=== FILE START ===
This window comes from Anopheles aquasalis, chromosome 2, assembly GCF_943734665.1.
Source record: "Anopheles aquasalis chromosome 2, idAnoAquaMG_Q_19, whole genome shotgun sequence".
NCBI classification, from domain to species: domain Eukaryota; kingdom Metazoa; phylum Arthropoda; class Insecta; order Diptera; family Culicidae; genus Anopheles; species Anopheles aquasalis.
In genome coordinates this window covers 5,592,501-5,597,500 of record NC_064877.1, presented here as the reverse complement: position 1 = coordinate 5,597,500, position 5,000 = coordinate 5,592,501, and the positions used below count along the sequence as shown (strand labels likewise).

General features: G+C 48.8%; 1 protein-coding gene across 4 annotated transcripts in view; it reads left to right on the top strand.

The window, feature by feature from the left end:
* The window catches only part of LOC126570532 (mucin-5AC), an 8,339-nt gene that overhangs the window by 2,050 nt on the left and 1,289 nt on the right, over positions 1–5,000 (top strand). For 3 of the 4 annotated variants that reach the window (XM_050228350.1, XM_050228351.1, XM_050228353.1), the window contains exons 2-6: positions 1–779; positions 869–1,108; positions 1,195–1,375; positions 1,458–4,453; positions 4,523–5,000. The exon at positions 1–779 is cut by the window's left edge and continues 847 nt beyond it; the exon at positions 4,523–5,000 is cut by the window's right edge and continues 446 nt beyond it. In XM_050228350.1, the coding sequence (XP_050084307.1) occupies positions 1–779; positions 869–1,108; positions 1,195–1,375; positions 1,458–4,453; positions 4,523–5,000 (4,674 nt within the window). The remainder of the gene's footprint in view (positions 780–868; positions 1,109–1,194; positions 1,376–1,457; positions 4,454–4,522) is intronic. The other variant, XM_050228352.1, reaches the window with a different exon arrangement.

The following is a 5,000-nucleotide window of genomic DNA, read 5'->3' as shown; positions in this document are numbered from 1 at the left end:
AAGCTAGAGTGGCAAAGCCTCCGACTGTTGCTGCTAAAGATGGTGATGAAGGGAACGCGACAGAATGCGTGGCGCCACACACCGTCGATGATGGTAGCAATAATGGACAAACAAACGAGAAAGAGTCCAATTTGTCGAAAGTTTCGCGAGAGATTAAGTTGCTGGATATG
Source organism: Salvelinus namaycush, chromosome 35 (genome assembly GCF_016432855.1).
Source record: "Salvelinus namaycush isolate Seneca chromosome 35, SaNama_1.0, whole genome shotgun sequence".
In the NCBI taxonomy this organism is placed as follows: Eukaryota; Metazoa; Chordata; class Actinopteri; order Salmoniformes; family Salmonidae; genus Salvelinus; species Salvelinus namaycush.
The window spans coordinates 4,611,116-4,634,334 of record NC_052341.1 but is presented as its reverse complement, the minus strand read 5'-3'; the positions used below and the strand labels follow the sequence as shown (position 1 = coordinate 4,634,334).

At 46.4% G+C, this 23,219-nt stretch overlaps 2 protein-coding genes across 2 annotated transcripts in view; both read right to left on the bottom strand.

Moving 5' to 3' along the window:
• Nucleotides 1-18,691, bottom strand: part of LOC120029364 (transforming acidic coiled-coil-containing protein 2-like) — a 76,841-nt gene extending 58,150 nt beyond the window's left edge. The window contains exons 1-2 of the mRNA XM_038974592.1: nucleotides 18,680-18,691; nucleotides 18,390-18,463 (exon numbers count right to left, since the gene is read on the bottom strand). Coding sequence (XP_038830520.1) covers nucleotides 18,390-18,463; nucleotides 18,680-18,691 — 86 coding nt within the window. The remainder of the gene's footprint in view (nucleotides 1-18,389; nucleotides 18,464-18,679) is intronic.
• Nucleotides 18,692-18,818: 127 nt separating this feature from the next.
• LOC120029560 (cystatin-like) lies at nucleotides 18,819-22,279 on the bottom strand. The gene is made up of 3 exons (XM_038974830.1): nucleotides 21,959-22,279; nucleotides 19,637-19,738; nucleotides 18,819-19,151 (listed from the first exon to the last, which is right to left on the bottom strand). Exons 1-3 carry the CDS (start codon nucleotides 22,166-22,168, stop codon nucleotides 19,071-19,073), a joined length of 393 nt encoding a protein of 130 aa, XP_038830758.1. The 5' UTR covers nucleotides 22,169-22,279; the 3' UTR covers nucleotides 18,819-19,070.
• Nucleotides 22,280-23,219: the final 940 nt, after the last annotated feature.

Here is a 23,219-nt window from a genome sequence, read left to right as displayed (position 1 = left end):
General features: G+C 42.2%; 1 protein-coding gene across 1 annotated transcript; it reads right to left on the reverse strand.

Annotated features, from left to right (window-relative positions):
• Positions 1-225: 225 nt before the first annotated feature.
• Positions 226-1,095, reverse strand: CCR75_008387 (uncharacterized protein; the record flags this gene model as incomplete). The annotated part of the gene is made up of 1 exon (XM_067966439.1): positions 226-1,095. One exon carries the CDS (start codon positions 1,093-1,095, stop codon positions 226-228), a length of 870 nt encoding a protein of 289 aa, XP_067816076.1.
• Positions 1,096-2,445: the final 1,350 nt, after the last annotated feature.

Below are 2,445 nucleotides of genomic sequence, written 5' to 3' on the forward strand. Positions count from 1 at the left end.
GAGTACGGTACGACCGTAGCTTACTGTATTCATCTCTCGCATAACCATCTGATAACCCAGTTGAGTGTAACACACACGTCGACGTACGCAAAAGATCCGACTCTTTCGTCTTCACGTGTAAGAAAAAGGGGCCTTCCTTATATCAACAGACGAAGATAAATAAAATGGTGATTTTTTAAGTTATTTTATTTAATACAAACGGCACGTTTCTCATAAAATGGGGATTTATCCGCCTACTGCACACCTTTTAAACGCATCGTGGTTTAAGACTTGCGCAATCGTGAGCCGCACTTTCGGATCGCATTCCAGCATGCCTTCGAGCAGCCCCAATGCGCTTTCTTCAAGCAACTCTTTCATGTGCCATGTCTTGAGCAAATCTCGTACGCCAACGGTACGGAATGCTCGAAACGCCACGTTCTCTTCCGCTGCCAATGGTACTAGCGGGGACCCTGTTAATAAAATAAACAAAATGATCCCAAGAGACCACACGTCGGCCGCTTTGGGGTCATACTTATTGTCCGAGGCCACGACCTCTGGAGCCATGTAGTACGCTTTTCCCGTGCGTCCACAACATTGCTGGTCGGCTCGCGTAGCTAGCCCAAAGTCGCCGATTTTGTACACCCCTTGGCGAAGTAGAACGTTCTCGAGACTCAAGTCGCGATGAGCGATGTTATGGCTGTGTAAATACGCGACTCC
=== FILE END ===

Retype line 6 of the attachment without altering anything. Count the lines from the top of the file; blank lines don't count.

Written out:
The window, feature by feature from the left end: